Domino's Pizza announced Monday it was starting a "Paving for Pizza" promotion, to save the dish, one pothole at a time. This initiative reportedly lets people nominate their towns for pothole repairs.

“Cracks, bumps, potholes and other road conditions can put good pizzas at risk after they leave the store. Now Domino's is hoping to help smooth the ride home for our freshly-made pizzas. Starting today, Domino's is asking customers to nominate their town for pothole repairs at pavingforpizza.com ,” Dominoes said in a statement.

Russell Weiner, president of Domino's USA said, "Have you ever hit a pothole and instantly cringed? We know that feeling is heightened when you're bringing home a carryout order from your local Domino's store. We don't want to lose any great-tasting pizza to a pothole, ruining a wonderful meal.”

"Domino's cares too much about its customers and pizza to let that happen," he added.

dominos A Domino's Pizza restaurant is seen in Paris, Oct. 27, 2016. Photo: REUTERS/Charles Platiau

Domino's, the largest pizza company in the world based on global retail sales, got involved in this initiative so pizzas can make it from their outlets to homes safely.

This was also a way to advertize the company's carryout service as it was offering discounts to customers who pick up pizzas rather than opt for delivery.

The pizza company has already worked with Milford, Delaware, Athens, Bartonville, California, Georgia, and Burbank to help repair cracks, bumps, potholes and other road conditions.

Their project used five crewmembers to fix five potholes in Burbank that directly affected Domino’s customers, and it took 8 hours to complete the work. In another instance, a crew of workers set about fixing the potholes in Bartonville, Texas, in December, and fixed eight potholes in a day.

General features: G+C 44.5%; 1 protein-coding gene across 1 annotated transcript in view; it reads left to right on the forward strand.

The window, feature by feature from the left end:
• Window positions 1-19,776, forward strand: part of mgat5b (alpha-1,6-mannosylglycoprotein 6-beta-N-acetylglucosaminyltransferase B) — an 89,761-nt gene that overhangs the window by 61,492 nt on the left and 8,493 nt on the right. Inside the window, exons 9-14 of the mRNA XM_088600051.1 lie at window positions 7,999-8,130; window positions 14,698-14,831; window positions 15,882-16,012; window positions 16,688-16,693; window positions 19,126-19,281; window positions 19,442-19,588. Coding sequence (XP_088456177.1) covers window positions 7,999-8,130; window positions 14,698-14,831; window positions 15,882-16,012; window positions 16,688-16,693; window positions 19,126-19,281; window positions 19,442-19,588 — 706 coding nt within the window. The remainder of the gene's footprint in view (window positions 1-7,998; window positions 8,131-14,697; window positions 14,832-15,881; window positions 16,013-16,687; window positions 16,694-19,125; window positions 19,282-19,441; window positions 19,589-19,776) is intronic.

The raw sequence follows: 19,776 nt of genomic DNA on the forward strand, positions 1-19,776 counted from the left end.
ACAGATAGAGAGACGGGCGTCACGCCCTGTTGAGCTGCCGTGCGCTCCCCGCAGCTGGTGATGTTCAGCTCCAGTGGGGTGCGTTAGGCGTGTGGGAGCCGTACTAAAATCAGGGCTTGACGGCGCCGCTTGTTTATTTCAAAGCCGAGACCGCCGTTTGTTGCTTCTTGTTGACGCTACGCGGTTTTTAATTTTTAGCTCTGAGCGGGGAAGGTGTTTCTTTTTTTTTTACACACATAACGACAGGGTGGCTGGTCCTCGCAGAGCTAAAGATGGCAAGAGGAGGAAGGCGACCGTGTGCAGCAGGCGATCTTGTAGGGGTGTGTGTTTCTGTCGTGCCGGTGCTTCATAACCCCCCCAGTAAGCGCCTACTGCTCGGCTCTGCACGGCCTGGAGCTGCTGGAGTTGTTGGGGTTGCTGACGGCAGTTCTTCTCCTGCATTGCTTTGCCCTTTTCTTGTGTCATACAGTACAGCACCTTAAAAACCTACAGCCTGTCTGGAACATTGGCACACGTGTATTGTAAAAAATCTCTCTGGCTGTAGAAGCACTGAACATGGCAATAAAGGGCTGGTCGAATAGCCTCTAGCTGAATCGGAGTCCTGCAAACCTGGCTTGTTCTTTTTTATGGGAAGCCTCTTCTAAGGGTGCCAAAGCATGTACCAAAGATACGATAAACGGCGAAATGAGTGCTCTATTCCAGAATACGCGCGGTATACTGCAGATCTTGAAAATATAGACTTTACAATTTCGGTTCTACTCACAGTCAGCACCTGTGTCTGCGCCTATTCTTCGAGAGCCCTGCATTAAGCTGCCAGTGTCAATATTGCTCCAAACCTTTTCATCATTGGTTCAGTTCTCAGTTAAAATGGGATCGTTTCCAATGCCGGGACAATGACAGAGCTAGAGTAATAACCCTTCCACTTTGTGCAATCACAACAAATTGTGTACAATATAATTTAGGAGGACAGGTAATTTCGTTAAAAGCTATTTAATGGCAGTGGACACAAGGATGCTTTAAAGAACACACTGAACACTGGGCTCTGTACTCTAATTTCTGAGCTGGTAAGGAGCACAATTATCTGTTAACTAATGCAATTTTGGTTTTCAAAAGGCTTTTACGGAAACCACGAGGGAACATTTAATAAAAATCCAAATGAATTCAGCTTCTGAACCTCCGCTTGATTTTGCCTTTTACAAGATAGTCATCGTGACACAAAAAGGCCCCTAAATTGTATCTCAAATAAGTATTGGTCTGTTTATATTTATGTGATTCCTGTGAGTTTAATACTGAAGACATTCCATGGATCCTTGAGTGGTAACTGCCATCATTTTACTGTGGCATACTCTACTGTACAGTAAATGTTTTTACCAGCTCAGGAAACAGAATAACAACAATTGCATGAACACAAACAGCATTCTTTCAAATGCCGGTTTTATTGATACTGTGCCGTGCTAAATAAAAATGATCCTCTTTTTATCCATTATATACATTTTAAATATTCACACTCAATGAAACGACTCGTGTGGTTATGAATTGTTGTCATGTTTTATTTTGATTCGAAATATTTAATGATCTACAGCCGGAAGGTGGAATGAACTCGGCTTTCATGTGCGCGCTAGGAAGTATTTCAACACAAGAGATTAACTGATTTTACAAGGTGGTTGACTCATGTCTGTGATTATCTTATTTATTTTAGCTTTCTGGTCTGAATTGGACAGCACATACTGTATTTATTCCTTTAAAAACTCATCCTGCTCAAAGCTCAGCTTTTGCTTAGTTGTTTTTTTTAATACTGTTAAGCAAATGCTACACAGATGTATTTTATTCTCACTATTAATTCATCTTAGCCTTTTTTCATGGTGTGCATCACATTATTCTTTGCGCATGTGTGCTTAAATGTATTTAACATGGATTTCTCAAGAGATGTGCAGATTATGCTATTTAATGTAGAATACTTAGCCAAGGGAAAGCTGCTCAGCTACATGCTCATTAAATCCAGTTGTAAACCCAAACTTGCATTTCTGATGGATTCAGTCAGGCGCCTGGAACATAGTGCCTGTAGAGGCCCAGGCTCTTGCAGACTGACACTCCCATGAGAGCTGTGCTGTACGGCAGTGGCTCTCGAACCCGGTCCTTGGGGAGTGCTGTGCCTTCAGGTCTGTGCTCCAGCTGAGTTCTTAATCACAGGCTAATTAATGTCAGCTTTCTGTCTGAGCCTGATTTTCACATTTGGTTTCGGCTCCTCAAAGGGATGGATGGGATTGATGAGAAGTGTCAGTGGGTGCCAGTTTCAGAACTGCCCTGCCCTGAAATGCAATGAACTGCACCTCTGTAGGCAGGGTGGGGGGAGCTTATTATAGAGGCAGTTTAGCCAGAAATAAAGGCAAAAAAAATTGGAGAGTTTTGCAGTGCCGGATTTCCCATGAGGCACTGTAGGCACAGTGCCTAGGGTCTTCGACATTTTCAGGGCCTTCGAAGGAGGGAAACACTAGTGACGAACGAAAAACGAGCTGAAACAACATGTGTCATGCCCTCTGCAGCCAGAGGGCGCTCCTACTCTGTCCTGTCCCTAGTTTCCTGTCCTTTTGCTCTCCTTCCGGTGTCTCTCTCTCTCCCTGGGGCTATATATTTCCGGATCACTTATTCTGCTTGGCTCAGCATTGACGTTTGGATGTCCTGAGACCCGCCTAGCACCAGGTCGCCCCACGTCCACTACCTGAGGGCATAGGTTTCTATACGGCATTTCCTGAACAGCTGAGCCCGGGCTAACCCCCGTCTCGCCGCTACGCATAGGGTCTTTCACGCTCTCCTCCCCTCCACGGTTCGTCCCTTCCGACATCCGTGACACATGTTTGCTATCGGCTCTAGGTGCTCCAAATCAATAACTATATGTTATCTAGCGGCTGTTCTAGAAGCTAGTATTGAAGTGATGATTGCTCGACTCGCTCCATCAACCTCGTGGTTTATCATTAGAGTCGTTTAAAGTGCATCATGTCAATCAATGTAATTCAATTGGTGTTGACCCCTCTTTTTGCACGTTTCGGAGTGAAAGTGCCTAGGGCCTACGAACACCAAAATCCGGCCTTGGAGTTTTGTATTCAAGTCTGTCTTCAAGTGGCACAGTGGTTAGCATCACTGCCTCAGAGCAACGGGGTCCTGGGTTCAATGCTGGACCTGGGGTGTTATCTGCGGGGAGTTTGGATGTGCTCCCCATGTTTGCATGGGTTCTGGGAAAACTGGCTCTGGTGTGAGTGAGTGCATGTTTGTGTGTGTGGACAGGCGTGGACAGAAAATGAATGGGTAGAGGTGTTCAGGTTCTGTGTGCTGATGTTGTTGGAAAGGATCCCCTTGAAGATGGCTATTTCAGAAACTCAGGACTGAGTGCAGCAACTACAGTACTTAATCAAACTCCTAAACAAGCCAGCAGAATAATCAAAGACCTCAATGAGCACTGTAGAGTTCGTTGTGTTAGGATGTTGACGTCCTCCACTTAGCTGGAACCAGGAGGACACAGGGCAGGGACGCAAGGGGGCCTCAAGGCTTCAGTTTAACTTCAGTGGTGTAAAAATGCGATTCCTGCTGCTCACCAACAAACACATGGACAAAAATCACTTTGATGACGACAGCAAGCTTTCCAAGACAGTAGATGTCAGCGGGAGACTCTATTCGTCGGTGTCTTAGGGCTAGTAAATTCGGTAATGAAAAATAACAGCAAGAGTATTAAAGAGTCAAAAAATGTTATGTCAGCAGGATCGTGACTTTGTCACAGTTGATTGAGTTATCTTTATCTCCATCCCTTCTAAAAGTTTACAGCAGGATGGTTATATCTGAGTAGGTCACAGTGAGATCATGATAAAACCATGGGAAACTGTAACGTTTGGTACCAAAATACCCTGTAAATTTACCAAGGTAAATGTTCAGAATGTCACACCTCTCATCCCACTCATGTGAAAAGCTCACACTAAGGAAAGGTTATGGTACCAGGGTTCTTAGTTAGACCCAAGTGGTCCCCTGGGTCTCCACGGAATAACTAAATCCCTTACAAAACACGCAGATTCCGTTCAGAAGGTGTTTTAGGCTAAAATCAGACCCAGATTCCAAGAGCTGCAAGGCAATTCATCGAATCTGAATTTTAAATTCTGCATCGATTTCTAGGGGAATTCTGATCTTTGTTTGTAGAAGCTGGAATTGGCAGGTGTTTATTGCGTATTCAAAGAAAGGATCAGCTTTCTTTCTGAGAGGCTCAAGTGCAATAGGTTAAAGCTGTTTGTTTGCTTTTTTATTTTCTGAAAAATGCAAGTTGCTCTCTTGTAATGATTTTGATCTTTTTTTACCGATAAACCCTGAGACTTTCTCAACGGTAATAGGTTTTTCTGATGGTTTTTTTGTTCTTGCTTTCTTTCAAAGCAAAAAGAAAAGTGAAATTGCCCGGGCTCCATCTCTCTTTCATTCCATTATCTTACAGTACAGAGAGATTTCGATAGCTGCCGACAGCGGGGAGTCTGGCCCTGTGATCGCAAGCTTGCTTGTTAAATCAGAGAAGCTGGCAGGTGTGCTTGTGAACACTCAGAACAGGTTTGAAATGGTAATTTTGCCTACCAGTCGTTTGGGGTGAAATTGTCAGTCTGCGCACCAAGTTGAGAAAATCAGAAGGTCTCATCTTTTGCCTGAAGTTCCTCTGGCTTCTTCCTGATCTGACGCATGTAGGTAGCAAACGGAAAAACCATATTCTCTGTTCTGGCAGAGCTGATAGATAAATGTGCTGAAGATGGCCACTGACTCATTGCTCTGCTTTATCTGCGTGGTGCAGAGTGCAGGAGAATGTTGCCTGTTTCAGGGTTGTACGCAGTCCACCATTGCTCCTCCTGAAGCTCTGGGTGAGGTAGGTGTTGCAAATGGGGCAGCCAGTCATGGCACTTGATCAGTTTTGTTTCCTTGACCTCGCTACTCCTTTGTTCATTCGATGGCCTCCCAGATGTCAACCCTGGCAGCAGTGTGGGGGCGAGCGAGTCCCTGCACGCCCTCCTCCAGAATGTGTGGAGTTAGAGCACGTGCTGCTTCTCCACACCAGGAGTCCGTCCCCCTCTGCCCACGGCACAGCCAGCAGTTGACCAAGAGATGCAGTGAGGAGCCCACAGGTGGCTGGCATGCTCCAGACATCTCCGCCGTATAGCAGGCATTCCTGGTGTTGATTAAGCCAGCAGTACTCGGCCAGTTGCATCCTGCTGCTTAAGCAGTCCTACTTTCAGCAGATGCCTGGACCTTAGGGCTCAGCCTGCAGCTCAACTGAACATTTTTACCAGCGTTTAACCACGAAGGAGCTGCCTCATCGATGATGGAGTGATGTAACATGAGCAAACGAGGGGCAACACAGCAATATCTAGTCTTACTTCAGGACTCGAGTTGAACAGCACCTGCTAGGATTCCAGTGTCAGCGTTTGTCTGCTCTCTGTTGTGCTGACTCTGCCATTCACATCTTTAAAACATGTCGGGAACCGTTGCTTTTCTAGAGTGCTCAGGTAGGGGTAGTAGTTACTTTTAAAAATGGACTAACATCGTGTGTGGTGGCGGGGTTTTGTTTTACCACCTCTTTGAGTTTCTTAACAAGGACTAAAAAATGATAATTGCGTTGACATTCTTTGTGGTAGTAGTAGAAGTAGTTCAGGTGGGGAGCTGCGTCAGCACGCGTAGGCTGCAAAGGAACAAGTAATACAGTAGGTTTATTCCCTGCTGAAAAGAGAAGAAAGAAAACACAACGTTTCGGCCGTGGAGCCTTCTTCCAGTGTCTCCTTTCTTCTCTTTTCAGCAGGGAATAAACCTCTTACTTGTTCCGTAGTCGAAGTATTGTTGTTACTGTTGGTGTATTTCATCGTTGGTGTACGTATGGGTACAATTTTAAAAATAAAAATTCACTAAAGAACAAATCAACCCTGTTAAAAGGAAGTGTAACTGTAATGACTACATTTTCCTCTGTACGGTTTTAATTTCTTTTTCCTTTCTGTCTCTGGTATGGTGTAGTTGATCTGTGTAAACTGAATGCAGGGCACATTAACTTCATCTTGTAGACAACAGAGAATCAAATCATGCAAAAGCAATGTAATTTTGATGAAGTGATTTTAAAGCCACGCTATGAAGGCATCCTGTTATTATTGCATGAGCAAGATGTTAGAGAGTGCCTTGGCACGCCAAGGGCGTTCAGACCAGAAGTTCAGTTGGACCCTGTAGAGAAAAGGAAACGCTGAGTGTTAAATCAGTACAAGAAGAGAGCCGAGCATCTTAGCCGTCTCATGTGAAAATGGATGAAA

“Customers interested in nominating their town for a paving grant from Domino's can enter the zip code at pavingforpizza.com. If their town is selected, the customer will be notified and the city will receive funds to help repair roads so pizzas make it home safely,” the statement said.

Customers won’t be able to see the Domino’s branded trucks doing the work but will get the needed help.

The initiative taken by Domino's, which ranks among the world's top public restaurant brands, is definitely good for the towns where the company shows up.

National Transportation Research Group found in a recent study that 37 percent of America’s major roads are in mediocre condition and driving on these roads could cost the citizens around $482 per driver, the Guardian reported.

"The world's richest country slowed down by some of the world's worst roads," Geoffrey Perret points out in his biography.

“Public agencies are the people who build and maintain the highway system, But when it's in lousy shape, it becomes a private cost," Rocky Moretti, National Transport Research Institutes Director of Policy and Research told the Washington Post.

According to infrastructure report card, traffic fatalities increased by 7 percent from 2014 to 2015, with 35,092 people dying on America’s roads every year.